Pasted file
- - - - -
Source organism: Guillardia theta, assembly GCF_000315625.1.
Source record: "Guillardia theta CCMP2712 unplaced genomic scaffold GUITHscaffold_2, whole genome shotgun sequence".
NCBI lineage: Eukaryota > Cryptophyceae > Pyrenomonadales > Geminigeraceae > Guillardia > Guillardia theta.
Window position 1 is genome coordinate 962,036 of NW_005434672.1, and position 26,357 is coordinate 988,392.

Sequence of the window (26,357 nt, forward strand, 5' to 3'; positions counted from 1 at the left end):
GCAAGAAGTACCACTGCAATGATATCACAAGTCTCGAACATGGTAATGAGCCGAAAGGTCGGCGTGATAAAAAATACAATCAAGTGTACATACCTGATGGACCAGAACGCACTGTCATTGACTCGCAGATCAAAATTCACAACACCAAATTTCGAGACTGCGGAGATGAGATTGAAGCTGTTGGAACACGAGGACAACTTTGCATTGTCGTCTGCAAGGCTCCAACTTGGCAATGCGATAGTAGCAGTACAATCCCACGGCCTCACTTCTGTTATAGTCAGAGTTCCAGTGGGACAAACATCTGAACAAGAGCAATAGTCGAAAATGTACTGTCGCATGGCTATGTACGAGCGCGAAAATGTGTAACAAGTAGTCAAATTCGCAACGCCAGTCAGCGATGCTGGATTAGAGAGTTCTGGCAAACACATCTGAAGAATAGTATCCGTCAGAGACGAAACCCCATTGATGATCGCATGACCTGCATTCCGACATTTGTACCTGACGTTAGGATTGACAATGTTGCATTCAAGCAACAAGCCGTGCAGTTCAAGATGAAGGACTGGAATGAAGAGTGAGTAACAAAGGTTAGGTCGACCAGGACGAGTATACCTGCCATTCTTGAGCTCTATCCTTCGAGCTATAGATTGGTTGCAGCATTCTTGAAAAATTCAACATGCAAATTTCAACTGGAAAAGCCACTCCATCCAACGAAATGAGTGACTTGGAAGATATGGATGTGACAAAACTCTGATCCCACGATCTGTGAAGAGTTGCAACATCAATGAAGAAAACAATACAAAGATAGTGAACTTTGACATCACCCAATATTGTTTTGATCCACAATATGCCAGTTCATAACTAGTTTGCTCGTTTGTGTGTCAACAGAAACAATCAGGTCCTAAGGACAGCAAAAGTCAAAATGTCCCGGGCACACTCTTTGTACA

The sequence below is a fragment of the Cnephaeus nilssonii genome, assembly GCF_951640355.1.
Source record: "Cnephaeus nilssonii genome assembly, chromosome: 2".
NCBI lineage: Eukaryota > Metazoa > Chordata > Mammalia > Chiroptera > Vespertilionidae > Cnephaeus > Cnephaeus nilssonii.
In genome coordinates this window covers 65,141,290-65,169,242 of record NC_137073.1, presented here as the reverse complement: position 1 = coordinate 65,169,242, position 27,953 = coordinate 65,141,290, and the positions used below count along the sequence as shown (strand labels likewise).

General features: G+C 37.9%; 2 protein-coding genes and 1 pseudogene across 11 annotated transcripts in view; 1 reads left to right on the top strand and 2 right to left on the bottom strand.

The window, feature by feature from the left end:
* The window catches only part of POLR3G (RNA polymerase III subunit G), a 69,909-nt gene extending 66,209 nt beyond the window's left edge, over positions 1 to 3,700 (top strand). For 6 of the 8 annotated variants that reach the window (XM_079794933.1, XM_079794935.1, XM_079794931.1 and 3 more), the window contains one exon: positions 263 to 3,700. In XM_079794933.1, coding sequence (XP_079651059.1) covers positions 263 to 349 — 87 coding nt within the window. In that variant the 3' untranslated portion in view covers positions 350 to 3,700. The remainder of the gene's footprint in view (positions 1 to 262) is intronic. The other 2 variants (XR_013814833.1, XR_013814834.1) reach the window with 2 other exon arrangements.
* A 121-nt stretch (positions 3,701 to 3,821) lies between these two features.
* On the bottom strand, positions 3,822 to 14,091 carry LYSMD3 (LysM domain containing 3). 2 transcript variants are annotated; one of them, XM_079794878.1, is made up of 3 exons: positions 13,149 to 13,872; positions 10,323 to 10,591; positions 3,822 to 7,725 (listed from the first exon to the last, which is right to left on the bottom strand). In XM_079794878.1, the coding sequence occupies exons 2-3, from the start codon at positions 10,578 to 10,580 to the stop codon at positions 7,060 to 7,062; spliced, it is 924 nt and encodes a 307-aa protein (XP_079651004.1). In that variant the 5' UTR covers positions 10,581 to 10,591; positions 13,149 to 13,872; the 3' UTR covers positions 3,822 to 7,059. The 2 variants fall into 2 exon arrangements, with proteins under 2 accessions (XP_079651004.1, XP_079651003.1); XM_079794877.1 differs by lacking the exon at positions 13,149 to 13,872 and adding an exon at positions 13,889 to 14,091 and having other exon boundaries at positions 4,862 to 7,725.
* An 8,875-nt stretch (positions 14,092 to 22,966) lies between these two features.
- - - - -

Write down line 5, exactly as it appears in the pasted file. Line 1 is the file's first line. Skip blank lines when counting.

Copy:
Sequence of the window (26,357 nt, forward strand, 5' to 3'; positions counted from 1 at the left end):